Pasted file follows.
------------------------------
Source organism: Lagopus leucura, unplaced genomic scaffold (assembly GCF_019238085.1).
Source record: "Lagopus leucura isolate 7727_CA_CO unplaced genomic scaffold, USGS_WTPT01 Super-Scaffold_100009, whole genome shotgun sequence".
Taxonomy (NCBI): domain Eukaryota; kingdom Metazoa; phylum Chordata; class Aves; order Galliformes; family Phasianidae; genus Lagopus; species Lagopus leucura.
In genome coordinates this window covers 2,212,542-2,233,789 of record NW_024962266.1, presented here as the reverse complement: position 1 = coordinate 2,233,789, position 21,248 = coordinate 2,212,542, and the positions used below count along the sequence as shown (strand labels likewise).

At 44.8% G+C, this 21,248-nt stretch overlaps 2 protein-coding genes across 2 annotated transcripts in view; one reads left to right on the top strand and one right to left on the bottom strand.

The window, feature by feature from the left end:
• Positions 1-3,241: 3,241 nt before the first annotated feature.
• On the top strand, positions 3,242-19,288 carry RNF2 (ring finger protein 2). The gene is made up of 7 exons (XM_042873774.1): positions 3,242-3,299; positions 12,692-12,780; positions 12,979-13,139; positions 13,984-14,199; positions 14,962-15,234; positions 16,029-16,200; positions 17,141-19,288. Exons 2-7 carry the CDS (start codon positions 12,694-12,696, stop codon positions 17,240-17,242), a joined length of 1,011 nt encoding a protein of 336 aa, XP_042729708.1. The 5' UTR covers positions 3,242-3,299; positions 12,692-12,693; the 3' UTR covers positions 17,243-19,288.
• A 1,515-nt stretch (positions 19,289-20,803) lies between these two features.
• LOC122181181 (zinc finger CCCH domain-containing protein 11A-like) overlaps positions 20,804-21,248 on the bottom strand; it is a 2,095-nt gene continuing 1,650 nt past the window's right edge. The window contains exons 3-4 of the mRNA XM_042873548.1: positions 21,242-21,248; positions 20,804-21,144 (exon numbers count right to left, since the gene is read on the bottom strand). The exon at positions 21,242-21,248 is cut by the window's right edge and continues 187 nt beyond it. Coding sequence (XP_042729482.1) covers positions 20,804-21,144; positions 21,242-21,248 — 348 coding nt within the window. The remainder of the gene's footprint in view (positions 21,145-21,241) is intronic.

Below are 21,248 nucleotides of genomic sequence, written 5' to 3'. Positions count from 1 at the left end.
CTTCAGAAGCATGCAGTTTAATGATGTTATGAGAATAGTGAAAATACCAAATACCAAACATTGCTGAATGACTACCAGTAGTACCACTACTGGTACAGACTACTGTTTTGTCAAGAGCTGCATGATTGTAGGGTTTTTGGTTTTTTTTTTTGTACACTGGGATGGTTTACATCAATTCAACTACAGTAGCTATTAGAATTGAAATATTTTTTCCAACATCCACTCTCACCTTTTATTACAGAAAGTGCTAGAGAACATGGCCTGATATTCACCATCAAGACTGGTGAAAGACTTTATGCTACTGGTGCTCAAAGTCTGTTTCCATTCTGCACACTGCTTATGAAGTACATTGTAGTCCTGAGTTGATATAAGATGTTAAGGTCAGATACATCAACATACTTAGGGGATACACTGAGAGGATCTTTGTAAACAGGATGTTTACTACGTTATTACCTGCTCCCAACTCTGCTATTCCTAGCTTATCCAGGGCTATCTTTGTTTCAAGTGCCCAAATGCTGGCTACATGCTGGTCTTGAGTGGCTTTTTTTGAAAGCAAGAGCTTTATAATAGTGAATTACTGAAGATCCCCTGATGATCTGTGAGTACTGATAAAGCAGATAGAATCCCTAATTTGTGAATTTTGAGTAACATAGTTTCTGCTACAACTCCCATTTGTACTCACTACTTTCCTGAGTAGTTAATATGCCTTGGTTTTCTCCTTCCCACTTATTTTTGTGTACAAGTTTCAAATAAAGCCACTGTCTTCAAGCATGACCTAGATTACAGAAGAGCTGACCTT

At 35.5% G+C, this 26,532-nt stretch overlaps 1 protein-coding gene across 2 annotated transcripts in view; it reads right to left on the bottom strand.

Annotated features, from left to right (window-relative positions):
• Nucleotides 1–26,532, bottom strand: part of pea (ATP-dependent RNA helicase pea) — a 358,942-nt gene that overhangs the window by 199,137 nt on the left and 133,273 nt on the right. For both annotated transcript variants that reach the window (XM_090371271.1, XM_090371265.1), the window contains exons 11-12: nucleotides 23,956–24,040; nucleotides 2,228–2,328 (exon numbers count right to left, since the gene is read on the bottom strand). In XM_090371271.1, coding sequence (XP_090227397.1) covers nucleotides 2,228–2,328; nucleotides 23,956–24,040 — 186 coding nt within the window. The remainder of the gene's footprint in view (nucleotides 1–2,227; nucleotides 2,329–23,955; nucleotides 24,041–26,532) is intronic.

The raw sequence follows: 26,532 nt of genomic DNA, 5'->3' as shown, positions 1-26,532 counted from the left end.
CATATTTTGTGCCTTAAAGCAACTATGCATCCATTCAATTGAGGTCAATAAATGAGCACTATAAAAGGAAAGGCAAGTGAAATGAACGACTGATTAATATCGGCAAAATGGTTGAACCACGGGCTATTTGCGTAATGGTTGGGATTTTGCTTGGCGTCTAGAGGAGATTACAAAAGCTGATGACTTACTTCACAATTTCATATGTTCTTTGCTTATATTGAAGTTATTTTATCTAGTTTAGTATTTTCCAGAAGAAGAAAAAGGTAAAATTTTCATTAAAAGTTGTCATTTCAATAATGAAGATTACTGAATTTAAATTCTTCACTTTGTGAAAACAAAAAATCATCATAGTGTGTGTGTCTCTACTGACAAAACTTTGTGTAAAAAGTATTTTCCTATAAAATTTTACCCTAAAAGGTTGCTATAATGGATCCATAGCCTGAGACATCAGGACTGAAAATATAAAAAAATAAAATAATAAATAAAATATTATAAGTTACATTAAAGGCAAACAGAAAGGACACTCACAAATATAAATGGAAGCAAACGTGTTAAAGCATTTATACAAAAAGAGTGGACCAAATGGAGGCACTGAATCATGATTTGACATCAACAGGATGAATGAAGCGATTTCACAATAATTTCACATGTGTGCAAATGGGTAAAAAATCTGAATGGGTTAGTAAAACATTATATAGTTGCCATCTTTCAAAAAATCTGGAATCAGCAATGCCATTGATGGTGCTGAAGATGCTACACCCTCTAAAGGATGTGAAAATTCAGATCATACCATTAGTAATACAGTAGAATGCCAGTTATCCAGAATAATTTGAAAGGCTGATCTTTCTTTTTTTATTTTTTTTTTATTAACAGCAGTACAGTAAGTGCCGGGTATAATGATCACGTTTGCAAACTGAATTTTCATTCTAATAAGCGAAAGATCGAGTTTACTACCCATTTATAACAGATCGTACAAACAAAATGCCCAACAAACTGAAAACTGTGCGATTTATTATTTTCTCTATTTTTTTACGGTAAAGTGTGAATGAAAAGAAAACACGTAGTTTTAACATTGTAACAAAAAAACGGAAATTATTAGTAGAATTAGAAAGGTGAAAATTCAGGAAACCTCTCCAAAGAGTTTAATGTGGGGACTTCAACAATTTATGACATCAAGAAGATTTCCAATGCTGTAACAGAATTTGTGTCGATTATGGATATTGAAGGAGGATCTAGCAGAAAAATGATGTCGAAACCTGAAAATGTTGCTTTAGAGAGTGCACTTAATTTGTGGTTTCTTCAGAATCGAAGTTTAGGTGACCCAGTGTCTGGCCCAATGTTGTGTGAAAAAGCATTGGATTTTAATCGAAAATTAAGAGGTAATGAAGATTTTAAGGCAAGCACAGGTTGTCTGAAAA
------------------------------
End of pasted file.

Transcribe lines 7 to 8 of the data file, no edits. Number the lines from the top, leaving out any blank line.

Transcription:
• Positions 1-3,241: 3,241 nt before the first annotated feature.
• On the top strand, positions 3,242-19,288 carry RNF2 (ring finger protein 2). The gene is made up of 7 exons (XM_042873774.1): positions 3,242-3,299; positions 12,692-12,780; positions 12,979-13,139; positions 13,984-14,199; positions 14,962-15,234; positions 16,029-16,200; positions 17,141-19,288. Exons 2-7 carry the CDS (start codon positions 12,694-12,696, stop codon positions 17,240-17,242), a joined length of 1,011 nt encoding a protein of 336 aa, XP_042729708.1. The 5' UTR covers positions 3,242-3,299; positions 12,692-12,693; the 3' UTR covers positions 17,243-19,288.